California Civil Jury Instructions (CACI)

707. Speed Limit (Veh. Code, § 22352)

The speed limit where the accident occurred was [insert number] miles per hour.

The speed limit is a factor to consider when you decide whether or not [name of plaintiff/name of defendant] was negligent. A driver is not necessarily negligent just because he or she was driving faster than the speed limit. However, a driver may be negligent even if he or she was driving at or below the speed limit.

New September 2003

Sources and Authority

  • The prima facie speed limits are set by Vehicle Code section 22352.
  • Vehicle Code section 40831 provides: “In any civil action proof of speed in excess of any prima facie limit declared in Section 22352 at a particular time and place does not establish negligence as a matter of law but in all such actions it shall be necessary to establish as a fact that the operation of a vehicle at the excess speed constituted negligence.”
  • A party is entitled to an instruction that the prima facie speed limit is a factor for the jury to consider in making its negligence determination. (Hardin v. San Jose City Lines, Inc. (1953) 41 Cal.2d 432, 439 [260 P.2d 63].)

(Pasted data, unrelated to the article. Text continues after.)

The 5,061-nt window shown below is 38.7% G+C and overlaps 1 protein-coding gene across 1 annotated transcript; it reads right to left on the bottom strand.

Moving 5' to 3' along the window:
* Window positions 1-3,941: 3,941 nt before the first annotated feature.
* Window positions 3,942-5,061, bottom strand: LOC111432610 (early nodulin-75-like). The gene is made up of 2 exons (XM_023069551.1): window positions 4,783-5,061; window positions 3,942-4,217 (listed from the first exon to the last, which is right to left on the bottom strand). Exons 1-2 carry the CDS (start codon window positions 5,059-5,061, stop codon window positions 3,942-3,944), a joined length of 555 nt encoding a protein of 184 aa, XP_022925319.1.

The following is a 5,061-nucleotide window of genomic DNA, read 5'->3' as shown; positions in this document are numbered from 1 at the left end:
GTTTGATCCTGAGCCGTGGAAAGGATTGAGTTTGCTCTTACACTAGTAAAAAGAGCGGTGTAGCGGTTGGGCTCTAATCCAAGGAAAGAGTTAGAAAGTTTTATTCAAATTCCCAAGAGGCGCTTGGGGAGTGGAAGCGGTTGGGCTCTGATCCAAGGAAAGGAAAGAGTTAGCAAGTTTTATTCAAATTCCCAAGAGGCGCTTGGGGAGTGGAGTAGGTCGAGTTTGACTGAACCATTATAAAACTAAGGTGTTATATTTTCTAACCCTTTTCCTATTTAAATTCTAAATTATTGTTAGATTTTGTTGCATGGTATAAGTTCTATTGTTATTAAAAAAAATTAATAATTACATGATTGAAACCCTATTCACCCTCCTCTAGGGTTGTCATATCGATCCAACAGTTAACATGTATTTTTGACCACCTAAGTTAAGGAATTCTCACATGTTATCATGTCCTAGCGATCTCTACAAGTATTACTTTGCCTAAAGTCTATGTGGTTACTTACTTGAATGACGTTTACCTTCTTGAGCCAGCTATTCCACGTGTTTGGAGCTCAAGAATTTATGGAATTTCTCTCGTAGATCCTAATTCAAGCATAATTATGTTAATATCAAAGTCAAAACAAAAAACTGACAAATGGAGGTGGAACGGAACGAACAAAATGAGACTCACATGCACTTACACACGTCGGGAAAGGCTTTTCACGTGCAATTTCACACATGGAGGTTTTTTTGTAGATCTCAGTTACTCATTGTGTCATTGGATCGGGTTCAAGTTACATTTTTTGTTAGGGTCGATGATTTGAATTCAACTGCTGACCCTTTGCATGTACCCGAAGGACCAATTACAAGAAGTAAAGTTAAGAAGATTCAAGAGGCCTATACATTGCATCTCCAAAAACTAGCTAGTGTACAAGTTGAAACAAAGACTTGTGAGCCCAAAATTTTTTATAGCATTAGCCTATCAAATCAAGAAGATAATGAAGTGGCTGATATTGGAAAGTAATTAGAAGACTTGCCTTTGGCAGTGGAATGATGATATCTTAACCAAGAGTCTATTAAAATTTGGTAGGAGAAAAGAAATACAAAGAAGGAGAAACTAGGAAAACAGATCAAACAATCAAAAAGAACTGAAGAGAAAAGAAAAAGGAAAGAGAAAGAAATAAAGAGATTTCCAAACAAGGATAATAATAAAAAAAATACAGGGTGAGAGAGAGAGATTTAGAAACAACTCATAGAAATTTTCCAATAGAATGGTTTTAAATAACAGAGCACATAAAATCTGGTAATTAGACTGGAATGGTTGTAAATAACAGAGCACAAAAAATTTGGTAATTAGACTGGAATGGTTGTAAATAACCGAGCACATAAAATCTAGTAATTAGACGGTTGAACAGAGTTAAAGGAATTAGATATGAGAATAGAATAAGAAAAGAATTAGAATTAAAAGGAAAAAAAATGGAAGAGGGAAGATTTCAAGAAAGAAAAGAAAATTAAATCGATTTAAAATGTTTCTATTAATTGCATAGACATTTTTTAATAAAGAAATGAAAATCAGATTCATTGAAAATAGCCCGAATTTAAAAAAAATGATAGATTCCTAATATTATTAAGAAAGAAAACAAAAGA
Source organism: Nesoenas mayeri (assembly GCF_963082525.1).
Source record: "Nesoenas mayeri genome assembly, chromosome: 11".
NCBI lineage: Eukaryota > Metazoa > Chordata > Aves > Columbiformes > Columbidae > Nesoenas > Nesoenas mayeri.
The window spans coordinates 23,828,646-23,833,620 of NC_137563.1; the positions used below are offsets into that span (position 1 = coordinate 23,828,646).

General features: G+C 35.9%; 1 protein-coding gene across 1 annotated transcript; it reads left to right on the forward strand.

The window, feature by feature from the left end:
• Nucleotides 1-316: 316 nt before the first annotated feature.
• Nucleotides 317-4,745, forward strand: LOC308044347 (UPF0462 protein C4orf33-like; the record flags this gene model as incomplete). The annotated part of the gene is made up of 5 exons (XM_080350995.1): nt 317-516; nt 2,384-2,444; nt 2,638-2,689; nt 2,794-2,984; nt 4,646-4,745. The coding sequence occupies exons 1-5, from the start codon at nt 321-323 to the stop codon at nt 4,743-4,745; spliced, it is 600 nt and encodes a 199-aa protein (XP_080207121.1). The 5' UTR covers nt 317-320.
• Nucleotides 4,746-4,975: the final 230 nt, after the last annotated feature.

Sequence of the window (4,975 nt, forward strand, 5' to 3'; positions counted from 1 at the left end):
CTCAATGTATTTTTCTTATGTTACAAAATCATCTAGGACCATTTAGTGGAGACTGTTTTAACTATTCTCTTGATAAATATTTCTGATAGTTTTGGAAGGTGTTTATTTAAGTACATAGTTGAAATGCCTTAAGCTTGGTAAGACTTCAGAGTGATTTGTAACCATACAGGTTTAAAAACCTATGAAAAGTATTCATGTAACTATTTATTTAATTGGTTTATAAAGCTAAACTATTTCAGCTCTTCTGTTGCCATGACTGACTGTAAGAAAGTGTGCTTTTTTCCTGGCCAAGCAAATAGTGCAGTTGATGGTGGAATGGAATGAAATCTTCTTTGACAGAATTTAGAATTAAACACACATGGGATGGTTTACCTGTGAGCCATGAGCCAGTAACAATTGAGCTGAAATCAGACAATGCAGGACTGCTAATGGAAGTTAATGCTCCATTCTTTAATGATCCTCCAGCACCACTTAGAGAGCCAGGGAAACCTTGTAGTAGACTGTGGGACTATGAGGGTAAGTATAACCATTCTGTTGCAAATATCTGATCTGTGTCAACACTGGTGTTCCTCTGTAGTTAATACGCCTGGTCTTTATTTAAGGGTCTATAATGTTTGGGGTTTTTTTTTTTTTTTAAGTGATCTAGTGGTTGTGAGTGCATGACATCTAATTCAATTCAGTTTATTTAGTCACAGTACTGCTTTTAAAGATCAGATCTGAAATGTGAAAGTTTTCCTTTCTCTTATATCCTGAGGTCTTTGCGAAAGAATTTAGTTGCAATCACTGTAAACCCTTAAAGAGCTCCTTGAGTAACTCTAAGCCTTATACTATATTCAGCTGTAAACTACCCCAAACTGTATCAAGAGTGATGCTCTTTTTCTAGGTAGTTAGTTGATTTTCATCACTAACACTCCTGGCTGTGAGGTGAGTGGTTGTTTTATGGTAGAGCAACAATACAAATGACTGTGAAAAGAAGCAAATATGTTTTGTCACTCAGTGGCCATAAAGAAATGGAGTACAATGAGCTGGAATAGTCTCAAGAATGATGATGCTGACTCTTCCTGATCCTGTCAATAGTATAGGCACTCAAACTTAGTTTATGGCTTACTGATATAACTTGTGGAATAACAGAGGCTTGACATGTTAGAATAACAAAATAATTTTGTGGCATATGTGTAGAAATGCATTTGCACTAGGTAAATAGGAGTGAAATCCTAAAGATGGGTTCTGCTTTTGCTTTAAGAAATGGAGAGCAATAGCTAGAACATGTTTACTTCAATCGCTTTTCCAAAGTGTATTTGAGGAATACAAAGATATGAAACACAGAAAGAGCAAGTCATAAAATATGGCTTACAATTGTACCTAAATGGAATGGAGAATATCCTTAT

• “The mere driving of an automobile in excess of the speed limit does not show negligence as a matter of law. The jury was free to find [defendant] not guilty of negligence even if they found that he was exceeding the speed limit.” (Williams v. Cole (1960) 181 Cal.App.2d 70, 74 [5 Cal.Rptr. 24], internal citations omitted.)
  • The burden of proving negligence in a civil action is on the party charging negligence, and even if such party has established speed in excess of the applicable prima facie limit the party must establish negligence under the circumstances. (Faselli v. Southern Pacific Co. (1957) 150 Cal.App.2d 644, 648 [310 P.2d 698].)
  • “Even though the Texaco truck was traveling at a speed less than the maximum specified in the Vehicle Code, the reasonableness of its speed was a question of fact under all the circumstances, and circumstances may make travel at a speed less than the maximum rate a negligent operation of a motor vehicle.” (Scott v. Texaco, Inc. (1966) 239 Cal.App.2d 431, 436–437 [48 Cal.Rptr. 785], internal citations omitted.)

Secondary Sources

6 Witkin, Summary of California Law (10th ed. 2005) Torts, § 878

California Tort Guide (Cont.Ed.Bar 3d ed.) § 4.18

2 Levy et al., California Torts, Ch. 20, Motor Vehicles, § 20.63[2][c], [4] (Matthew Bender)

8 California Forms of Pleading and Practice, Ch. 82, Automobiles: Causes of Action, § 82.10 (Matthew Bender)